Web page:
31 July 2013
Mediation success following longstanding construction dispute
It is entirely expected in most commercial situations that parties work to a deadline. That is especially relevant in the construction industry where, often, considerable sums of money are at stake if development is not completed on time. However, care should be taken as significant problems can arise when parties are in such a rush to get the job done that they simply don't think to agree the actual scope of the work, before doing it.
B P Collins LLP were recently instructed by a large regional manufacturing company, which had commissioned groundwork and the construction of foundations in connection to its new modular offices, to resolve a dispute with the building company after it became aware of movement after completion of the work.
After expert investigation it transpired that there were significant problems with the foundation design. The building appeared to be under stress and our client was faced with considerable leakage from movement in walls, joints, and restricted use of doors in its main office premises.
Despite attempts to correspond directly with the building company the parties were unable to agree upon the cause of the problems and the building company took the view that, despite having arranged for design architects to prepare the necessary building consent and planning permission, it had no responsibility for the foundation's design and it had made no such enquires. Correspondence with the design architects was similarly unsuccessful as their initial position was simply that they had no contractual relationship with the customer.
When it became clear that the rectification costs were likely to be considerable, our client had no alternative but to issue proceedings against the building contractor. Whilst the architects were not a party to the proceeds, a request was also made to them to disclose all relevant documents for consideration. Despite the ongoing litigation, the parties were able to agree to mediate at an early stage on the proviso that both parties went through a process of disclosure beforehand.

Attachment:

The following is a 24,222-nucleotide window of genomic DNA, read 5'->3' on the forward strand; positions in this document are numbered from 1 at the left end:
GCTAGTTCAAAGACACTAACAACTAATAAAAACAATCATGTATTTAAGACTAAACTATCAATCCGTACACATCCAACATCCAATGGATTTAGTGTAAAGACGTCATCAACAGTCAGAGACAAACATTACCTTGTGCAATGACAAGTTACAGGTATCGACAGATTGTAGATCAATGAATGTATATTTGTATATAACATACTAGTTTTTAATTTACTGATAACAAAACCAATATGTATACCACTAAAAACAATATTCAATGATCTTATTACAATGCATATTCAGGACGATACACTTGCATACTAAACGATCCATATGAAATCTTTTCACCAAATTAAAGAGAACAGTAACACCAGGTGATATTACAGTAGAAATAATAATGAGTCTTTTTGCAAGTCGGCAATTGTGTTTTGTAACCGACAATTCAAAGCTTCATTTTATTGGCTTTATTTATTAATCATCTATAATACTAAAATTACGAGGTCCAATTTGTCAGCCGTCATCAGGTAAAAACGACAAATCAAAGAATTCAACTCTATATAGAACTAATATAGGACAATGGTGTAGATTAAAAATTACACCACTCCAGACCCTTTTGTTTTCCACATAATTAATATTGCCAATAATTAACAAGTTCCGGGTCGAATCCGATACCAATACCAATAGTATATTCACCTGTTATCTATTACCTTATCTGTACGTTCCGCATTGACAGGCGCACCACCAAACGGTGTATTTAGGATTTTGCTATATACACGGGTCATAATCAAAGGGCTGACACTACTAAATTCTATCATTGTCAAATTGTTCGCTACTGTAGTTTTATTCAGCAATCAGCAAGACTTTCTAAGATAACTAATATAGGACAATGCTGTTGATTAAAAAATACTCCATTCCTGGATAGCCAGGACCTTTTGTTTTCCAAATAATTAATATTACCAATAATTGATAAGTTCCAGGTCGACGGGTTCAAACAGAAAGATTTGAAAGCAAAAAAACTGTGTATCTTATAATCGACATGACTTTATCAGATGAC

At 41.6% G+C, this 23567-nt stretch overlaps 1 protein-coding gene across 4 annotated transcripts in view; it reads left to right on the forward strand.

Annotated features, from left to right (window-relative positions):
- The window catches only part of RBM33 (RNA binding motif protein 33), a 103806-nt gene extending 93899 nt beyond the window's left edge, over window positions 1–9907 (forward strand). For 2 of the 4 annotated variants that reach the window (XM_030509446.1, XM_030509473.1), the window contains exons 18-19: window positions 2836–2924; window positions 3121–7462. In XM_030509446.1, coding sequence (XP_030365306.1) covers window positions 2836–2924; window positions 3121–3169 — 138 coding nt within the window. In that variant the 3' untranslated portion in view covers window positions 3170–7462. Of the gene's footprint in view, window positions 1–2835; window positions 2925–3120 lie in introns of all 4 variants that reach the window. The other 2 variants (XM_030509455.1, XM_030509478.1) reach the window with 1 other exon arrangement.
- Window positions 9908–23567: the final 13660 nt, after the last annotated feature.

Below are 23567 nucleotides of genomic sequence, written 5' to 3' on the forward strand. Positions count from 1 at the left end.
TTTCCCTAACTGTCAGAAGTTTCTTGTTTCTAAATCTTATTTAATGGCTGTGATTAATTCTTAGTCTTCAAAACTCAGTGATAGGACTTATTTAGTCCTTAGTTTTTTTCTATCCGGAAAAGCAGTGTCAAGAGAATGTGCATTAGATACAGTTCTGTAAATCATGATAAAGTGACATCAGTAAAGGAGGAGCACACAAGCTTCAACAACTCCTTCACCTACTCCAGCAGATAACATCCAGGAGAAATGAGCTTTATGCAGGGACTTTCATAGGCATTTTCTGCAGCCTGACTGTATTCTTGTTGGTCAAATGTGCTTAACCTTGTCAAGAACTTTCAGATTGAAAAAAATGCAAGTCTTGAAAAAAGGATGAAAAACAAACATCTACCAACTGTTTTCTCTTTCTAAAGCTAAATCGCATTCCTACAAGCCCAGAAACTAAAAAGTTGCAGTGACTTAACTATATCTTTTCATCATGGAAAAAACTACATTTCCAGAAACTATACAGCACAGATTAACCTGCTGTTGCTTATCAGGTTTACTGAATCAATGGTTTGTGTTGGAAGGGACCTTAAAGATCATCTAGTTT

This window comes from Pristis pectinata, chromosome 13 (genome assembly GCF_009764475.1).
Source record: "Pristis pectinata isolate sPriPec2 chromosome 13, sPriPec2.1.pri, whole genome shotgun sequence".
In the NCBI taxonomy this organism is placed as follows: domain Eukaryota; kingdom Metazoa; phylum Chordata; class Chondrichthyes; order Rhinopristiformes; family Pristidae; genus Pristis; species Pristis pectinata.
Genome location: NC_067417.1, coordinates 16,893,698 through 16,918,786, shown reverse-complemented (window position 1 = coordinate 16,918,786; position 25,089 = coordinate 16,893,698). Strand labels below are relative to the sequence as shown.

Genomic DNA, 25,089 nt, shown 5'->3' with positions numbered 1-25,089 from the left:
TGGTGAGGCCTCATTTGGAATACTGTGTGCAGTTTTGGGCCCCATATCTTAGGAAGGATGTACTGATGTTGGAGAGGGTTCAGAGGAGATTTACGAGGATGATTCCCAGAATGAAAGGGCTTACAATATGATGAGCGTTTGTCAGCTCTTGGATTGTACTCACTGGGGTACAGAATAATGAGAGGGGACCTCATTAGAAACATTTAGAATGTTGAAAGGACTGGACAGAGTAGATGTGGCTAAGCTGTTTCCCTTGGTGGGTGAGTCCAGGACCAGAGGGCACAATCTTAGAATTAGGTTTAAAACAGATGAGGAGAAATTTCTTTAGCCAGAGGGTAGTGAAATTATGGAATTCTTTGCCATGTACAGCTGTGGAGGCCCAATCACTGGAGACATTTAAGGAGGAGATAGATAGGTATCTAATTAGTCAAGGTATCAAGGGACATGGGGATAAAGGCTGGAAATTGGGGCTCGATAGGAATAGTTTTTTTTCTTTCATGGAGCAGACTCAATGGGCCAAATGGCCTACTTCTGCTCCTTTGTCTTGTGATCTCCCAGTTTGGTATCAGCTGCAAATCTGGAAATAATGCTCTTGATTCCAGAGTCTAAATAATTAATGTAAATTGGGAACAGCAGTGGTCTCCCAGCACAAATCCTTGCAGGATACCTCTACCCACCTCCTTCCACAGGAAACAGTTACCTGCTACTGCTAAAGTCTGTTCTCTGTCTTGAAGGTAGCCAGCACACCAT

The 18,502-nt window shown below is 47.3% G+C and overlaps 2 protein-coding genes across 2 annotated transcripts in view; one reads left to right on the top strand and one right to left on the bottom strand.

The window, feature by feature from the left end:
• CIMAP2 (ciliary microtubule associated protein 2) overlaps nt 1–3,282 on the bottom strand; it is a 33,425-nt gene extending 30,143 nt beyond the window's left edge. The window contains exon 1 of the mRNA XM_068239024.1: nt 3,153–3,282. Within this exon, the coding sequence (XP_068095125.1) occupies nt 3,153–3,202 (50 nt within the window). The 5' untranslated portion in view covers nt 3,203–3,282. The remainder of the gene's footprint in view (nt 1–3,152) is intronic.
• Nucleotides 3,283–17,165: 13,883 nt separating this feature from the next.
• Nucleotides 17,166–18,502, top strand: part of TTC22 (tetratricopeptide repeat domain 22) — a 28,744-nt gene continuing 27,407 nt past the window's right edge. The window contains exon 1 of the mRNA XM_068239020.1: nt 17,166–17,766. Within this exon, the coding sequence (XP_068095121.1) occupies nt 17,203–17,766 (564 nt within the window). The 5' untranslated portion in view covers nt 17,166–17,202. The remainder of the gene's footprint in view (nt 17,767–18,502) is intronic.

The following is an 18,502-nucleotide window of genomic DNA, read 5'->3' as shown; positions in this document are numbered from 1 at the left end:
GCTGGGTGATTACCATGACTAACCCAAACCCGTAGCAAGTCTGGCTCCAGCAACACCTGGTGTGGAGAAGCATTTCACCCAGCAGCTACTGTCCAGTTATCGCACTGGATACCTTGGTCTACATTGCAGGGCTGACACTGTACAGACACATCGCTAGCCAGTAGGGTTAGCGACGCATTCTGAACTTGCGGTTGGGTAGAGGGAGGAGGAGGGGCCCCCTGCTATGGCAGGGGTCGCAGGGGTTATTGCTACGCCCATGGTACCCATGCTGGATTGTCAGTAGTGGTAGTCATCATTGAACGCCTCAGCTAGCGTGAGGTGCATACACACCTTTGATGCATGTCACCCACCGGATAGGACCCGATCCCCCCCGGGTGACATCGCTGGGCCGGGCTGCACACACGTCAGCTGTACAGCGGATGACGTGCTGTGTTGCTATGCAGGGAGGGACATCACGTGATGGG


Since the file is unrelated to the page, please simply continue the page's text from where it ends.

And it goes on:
The disclosure provided enough relevant evidence for the parties to consider the potential strength of their position and enable the Litigation and Dispute Resolution team to adopt a strong and persuasive position at mediation. After thorough consideration of parties' respective positions and some persuasive arguments in support of the case, B P Collins was able to successfully engineer discussions and the parties were then able to reach a satisfactory commercial agreement that ultimately put our client in funds and enabled it to begin rectification work.
Whilst the parties' in this case were ultimately able to secure a satisfactory commercial outcome, assisted in no small part by the pressure of a commercial mediation environment, this case highlights the importance of commercial clarify when engaging contractors and sub-contractors alike. One of the central factors which led to the considerable delay in this case was the absence of clear agreement at the outset, indicating where the parties' respective responsibilities lay.